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Saturday, December 15, 2007

Bush team tries "signing statement" strategy after Bali accord

The Bush administration is attempting a "signing statement" after the Bali agreement. The Telegraph reports
The White House has declared it has "serious concerns" about a historic deal to negotiate a new climate change treaty struck in Bali.

After a sleepless night and a day of high drama in Bali, the United States agreed to a compromise with the European Union to avoid mentioning any target figures for slashing greenhouse gas emissions.

But the country, which reneged on the Kyoto Protocol six years ago, has since issued a statement questioning the role of developing countries involved in the deal.

The White House, while recognising that there were positive conclusions from the conference, said the "United States does have serious concerns about other aspects of the decision as we begin the negotiations.

"The negotiations must proceed on the view that the problem of climate change cannot be adequately addressed through commitments for emissions cuts by developed countries alone," it said.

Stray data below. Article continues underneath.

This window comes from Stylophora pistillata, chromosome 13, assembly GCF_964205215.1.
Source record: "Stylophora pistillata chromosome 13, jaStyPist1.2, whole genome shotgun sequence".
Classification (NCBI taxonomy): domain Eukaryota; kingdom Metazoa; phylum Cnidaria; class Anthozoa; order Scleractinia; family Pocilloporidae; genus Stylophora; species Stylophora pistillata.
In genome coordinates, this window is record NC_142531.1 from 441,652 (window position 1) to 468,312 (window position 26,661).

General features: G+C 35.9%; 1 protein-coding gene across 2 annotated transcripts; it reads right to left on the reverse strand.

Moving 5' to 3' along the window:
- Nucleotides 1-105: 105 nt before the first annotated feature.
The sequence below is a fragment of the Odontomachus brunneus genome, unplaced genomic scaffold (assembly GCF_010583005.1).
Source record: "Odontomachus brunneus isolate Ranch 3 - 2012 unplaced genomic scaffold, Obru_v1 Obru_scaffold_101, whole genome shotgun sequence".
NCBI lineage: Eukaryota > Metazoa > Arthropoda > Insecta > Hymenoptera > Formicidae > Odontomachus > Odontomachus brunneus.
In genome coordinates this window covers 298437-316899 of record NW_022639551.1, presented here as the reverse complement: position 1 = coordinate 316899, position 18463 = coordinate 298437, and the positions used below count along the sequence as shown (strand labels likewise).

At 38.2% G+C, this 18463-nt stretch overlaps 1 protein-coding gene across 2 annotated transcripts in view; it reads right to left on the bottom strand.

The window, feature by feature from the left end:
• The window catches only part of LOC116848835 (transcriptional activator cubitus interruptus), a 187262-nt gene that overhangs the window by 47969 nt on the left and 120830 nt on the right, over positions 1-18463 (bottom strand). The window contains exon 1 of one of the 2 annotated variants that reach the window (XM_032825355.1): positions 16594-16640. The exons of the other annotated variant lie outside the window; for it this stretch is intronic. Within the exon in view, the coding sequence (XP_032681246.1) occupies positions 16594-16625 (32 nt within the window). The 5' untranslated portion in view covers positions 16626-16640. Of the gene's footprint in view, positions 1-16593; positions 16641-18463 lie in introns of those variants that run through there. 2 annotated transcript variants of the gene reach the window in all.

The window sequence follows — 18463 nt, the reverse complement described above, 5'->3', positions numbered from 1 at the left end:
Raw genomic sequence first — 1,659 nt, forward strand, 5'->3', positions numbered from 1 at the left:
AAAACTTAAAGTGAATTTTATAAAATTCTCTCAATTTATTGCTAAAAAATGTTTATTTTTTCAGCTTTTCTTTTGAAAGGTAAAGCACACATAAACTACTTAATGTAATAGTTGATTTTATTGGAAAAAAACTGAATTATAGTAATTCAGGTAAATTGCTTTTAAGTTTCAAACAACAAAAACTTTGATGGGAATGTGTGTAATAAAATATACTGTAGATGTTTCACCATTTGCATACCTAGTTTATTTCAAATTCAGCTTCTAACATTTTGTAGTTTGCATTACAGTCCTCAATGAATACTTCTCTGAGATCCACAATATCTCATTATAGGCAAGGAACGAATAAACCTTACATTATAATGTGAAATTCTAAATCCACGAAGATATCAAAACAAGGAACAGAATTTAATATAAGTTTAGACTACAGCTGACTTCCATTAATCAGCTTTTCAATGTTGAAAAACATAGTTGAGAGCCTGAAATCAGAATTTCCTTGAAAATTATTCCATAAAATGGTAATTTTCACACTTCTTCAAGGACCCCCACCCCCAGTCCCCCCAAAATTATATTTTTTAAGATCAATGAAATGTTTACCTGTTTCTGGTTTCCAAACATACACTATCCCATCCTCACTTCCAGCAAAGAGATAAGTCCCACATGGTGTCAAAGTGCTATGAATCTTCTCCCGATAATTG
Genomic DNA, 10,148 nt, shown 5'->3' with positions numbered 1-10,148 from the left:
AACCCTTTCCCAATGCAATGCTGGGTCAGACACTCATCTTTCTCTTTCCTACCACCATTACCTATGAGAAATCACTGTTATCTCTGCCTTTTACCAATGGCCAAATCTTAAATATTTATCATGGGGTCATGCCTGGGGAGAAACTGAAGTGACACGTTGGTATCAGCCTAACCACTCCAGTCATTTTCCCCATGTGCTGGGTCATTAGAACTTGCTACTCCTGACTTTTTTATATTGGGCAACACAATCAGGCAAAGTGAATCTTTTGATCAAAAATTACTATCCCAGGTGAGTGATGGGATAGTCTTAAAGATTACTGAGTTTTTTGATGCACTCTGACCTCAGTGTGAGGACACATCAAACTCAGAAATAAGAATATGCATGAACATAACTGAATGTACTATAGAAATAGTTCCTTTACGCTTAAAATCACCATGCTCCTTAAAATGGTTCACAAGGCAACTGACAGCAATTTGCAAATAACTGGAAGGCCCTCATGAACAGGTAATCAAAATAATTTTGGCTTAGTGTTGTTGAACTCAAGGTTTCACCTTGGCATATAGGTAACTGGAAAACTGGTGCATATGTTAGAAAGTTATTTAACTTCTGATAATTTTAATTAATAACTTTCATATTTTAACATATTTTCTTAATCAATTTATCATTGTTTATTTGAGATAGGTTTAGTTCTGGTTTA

"We must give sufficient emphasis to the important and appropriate role that the larger emitting developing countries should play in a global effort to address climate change."
Signing statements are, of course, one of the extra-legal measures this administration has taken to legislation the president actually signs. Signing statements have no standing in law, and are simply an assertion, a fig leaf to cover the policy of doing what it wants no matter what.

The international community may not recognize the ploy, but it ought to be concerned, since it is emblematic of the absence of integrity in force in Washington. Negotiate a deal, then walk away with a statement of what you will do. Dishonest? Yes. And in full view of the world.